Monday, 11 February 2019
An extremely rarely offered hardy species related to mosanensis and triflora. The flowers are jasmine-like rosy white tubes backed with maroon sepals and the leaves are relatively broad and dark green. I’ve not been growing it long enough to know what it does long term but it looks promising.
Cuttings given to me by Peter Catt
The Mount Etna broom – a tree-like species producing in time a light, airy canopy of wiry silver green branchlets (no leaves as such) spangled in summer with fresh yellow pea flowers. Easy in any well-drained sunny site and a good deal tougher than one might expect – considering where it comes from.
A fascinating species from New Zealand (almost all other Fuchsia are Latin-American) with bizarre little green and yellow flowers with violet anthers, peeking up from among the little round leaves. In a good year you’ll also get the edible cranberry-like fruits.
Normally considered very borderline in cold-tolerance, the parents of these plants have come through the last few winters in mid Sussex without trouble. Best in rather dry shade in my experience. This form has grey leaves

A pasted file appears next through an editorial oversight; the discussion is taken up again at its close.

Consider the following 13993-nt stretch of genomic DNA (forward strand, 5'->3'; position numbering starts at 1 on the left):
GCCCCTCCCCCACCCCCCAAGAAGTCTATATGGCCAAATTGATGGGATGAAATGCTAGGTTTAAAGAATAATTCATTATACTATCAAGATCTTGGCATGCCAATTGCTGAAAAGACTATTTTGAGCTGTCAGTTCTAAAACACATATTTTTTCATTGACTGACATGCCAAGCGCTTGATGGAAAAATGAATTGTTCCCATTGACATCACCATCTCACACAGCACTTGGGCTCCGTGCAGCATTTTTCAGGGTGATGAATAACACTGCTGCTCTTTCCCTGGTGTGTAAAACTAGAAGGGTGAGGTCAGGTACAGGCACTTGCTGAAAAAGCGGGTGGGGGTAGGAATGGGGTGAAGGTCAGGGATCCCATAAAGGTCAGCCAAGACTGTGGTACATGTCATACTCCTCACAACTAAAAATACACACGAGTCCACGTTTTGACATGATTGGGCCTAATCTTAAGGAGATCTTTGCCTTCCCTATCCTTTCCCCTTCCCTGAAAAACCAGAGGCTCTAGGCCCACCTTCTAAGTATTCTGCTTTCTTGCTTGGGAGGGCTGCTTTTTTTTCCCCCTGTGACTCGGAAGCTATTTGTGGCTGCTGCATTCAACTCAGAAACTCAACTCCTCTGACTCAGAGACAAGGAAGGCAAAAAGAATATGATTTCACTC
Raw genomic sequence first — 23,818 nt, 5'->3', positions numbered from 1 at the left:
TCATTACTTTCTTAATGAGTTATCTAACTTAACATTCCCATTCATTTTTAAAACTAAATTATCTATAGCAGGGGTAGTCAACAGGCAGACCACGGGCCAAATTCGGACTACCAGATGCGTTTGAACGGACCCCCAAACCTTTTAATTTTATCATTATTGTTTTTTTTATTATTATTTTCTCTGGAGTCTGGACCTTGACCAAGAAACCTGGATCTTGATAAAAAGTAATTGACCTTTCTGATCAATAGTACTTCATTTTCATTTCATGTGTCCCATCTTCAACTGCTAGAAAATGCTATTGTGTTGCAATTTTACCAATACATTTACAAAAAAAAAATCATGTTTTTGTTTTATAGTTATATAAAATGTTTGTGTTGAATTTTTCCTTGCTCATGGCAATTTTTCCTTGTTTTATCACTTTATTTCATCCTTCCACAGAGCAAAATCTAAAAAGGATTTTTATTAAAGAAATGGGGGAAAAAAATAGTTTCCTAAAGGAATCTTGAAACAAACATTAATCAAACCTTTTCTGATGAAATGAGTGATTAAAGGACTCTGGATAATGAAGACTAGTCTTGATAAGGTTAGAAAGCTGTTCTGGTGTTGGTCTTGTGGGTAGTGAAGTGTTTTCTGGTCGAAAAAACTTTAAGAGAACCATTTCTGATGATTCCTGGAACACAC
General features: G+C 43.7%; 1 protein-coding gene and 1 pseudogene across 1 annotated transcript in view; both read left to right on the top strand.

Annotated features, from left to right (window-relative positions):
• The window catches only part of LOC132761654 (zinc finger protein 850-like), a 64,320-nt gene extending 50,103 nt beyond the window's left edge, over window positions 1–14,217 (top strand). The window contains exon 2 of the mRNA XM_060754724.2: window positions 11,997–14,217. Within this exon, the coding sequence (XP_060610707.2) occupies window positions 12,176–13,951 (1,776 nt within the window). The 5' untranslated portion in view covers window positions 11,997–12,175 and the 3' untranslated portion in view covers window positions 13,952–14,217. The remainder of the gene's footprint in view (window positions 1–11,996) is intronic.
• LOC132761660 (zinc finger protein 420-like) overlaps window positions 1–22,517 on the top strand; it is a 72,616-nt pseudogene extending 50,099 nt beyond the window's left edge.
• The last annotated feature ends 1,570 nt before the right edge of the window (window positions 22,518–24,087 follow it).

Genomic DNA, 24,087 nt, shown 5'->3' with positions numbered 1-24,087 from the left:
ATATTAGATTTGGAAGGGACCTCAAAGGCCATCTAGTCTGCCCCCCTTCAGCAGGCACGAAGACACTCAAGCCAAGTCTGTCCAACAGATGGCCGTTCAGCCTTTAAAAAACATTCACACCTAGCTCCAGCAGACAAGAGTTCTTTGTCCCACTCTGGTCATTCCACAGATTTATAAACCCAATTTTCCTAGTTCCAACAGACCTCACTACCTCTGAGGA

Friday, 16 November 2018
This is an exquisite small ground-covering species with fresh green foliage and rosy pink flowers.
Apparently a popular front of the border plant in warmer climates but is hardly ever seen in the UK.
Hardy but wants a warm sheltered spot to grow and flower well.
Tuesday, 18 September 2018
This looks a lot like what Hilliers manual describes as ‘Formosan form’. I'm not at all sure about this identification but a very gorgeous shrub nevertheless - more rounded and compact than the normal P.serratifolia, with broad rounded leaves (to about 3ins across) opening a rich mahogany in early spring, with a soft downy white covering.
The flowers are the normal type.
Easy and adaptable and tolerant of heavy and wet soils.
Tuesday, 11 September 2018
A very special form of this species from the South of France with relatively large lush foliage (up to about 3ins long), a more vigorous climbing habit and very refined, richly coloured flowers.
Dominik Frank tells me "this particular form is very hardy, together with an associate from France we established it in cultivation a few years ago. Isolated properly mature specimens can take as much as -12 °C. Actually it isn't native to France, the few feral populations scattered across the Côte d’Azur seem to originate from Algeria."
Very nice indeed.